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What better place for a tree with red and green leaves than Red Orchard Park?
Even better, this tree really stands out because it’s nailed to a barn.
How is that, you ask?
The tree is a quilt pattern adorning a barn just inside the park’s entrance.
The Kentucky Cover Lovers Quilt Guild, which encompasses seven counties, designed and constructed the quilt, which was hung on the barn on Nov. 4.
Paula Mitchell, a member and past president of the guild, said the 8-by-8 foot barn quilt is from a traditional Kentucky pattern dating from the 1800s called, “Fruit Tree.”
The pattern is painted on MDO board, which stands for medium density overlay, and is a type of waterproof plywood.
She explained that the guild usually does not get involved in constructing barn quilts, but did this one to promote the art of quilting.
“We [guild members] are very active here; we meet once a month and do quilting, just like they used to do in the old days, and we want people to know that quilting is not a lost art,” she said. “So we donated our labor to do this quilt for the park.”
The practice of hanging these quilt patterns on barns is a movement that started in Kentucky and has been sweeping the nation, said Alicia Coop at the Shelby County Extension Office.
“We have a brochure here that tells all about how many barn quilts there are in Shelby County and how you can get one made for your barn,” she said. “Most of the quilting ladies are also extension homemakers and they made this one, but they don’t usually.”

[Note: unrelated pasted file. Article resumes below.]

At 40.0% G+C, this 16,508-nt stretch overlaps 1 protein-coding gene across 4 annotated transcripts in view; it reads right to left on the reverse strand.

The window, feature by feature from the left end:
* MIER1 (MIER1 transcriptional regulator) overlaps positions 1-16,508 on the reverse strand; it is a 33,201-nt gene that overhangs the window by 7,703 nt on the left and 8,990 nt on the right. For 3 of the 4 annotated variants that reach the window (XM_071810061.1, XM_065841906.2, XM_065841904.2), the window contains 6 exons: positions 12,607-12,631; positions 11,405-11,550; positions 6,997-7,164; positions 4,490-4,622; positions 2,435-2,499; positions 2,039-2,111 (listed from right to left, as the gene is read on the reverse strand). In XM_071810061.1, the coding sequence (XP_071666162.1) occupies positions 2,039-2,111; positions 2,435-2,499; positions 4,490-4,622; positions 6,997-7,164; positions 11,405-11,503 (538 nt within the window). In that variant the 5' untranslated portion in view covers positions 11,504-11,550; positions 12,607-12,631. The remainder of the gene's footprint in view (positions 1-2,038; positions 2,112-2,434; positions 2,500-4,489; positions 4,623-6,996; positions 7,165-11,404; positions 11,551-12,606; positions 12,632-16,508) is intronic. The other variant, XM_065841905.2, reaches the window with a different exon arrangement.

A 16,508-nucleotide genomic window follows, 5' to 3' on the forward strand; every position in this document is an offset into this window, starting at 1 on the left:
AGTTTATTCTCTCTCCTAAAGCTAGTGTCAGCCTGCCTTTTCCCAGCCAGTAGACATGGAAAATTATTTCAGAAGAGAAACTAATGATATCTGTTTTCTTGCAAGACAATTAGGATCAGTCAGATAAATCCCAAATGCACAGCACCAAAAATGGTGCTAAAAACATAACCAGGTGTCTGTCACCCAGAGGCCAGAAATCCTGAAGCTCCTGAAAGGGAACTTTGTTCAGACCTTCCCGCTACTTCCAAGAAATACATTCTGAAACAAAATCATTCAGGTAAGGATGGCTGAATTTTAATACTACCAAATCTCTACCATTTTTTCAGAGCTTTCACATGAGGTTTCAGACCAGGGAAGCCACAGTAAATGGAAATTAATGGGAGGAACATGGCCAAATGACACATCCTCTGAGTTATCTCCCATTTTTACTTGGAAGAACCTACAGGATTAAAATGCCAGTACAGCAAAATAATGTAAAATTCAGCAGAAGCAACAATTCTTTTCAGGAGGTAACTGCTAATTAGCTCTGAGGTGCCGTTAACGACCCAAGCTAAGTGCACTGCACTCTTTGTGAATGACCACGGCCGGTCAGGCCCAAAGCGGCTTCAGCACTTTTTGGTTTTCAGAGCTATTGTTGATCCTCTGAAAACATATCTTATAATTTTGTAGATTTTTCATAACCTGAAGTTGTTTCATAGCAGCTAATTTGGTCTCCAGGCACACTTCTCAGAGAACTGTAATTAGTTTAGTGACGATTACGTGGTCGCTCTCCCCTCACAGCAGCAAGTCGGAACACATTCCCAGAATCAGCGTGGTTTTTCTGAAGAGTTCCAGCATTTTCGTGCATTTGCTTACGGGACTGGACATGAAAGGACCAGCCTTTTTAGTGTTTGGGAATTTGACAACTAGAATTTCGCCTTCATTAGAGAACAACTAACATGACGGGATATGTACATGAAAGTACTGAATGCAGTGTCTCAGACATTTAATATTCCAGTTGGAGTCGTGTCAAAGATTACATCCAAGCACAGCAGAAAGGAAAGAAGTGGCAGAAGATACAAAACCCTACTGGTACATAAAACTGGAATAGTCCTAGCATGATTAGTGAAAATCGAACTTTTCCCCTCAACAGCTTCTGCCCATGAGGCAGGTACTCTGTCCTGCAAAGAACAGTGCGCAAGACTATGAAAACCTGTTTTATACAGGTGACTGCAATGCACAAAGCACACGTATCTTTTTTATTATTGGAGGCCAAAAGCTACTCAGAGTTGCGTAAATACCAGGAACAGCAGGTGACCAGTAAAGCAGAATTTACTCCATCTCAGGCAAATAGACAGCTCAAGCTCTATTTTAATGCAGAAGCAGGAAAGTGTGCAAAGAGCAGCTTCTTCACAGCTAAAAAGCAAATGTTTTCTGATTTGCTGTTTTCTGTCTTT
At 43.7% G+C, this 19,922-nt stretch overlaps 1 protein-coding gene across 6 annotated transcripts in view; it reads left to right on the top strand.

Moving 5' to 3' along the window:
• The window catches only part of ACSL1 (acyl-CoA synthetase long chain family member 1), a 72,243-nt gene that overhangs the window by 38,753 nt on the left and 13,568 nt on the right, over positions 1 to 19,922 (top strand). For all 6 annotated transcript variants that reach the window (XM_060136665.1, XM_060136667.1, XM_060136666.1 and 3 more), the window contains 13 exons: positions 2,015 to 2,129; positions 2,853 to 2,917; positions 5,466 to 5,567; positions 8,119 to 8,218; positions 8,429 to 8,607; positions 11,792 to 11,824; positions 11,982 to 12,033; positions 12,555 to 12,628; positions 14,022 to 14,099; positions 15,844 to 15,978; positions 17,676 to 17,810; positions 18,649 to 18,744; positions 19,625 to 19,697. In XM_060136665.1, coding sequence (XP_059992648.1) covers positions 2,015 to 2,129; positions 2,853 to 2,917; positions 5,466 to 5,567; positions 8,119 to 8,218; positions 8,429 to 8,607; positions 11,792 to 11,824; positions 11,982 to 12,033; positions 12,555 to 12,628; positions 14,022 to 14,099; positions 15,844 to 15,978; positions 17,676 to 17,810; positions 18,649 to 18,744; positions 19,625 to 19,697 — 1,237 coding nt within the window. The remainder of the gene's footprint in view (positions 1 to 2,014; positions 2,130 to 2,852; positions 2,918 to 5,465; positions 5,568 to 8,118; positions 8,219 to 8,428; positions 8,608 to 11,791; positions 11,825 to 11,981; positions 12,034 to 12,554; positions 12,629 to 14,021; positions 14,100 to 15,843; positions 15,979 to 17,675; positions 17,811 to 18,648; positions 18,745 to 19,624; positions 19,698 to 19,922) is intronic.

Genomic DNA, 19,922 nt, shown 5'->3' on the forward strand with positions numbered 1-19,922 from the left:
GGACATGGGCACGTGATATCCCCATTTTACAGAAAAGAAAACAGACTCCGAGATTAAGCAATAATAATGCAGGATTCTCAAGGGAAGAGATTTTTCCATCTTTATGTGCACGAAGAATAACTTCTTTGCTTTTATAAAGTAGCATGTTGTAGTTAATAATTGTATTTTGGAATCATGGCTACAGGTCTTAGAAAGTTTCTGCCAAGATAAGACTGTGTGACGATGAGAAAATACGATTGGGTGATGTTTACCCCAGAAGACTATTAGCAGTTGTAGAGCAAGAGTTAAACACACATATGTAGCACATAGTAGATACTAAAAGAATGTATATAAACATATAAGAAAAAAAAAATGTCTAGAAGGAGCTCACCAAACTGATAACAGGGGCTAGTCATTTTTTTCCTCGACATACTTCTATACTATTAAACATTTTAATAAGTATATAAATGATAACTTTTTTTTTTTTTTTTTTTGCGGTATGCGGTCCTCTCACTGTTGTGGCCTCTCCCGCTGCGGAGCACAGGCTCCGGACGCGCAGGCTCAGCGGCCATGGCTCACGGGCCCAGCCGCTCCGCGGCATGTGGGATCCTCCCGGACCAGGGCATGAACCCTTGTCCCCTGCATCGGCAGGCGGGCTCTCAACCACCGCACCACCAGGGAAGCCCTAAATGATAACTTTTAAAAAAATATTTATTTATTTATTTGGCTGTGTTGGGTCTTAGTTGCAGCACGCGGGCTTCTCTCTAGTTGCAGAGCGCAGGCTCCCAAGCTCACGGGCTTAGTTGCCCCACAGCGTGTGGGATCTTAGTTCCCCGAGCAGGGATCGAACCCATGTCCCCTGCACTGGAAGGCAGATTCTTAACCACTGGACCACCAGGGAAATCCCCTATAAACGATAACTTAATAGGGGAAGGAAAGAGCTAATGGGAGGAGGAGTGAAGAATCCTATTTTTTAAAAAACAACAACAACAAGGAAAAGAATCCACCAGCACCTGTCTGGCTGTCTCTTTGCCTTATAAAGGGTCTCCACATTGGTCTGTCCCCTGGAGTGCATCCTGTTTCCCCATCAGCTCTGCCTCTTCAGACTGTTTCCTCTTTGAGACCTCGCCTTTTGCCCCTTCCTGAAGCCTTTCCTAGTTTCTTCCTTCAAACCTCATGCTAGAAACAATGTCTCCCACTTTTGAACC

Joanna Jackson, a Louisville resident who is listed in the brochure, can be commissioned to make a barn quilt. She can be reached at email@example.com or 502-387-6867.
Mitchell said the cost of having a barn quilt made and hung is usually less than $200, depending on the size.
Jim Hormell, a custodian at the extension office, who helped hang the quilt, along with Jerry Aldridge, a public works employee, said he was glad to be able to help with the project.
“The ladies deserve all the credit, especially Paula and Cathy [Carlson] who painted it,” he said. “I helped hang it because whenever the ladies need help with anything, they just holler for Jim,” he said with a chuckle. “I helped hang the one here and I learned a lot from that.”
Hormell is referring to the Kentucky Star barn quilt that can be seen from the road on a building at the extension office.
Being visible to the public is a primary focus of the barn quilt movement, to promote the history of quilting and local art of the region in which the quilt is displayed.
Aldridge said he was also glad to have participated.
“It looks great on the barn, and I was glad to help,” he said.
Hormell said he has had a lot of feedback about the quilt at Red Orchard.
“There’s an employee at the detention center that wants one, and I heard Judge [Rob] Rothenburger say he would like to see more of them around the county, especially at the parks,” he said.
The Cover Lovers meet every fourth Monday at the Stratton Center from 10 a.m. to 2 p.m. to quilt, and welcome new members or anyone who just wants to attend and bring their quilt to work on.
“At our meetings, we work on our quilts and exchange ideas,” she said.
The next meeting will be on Nov. 22.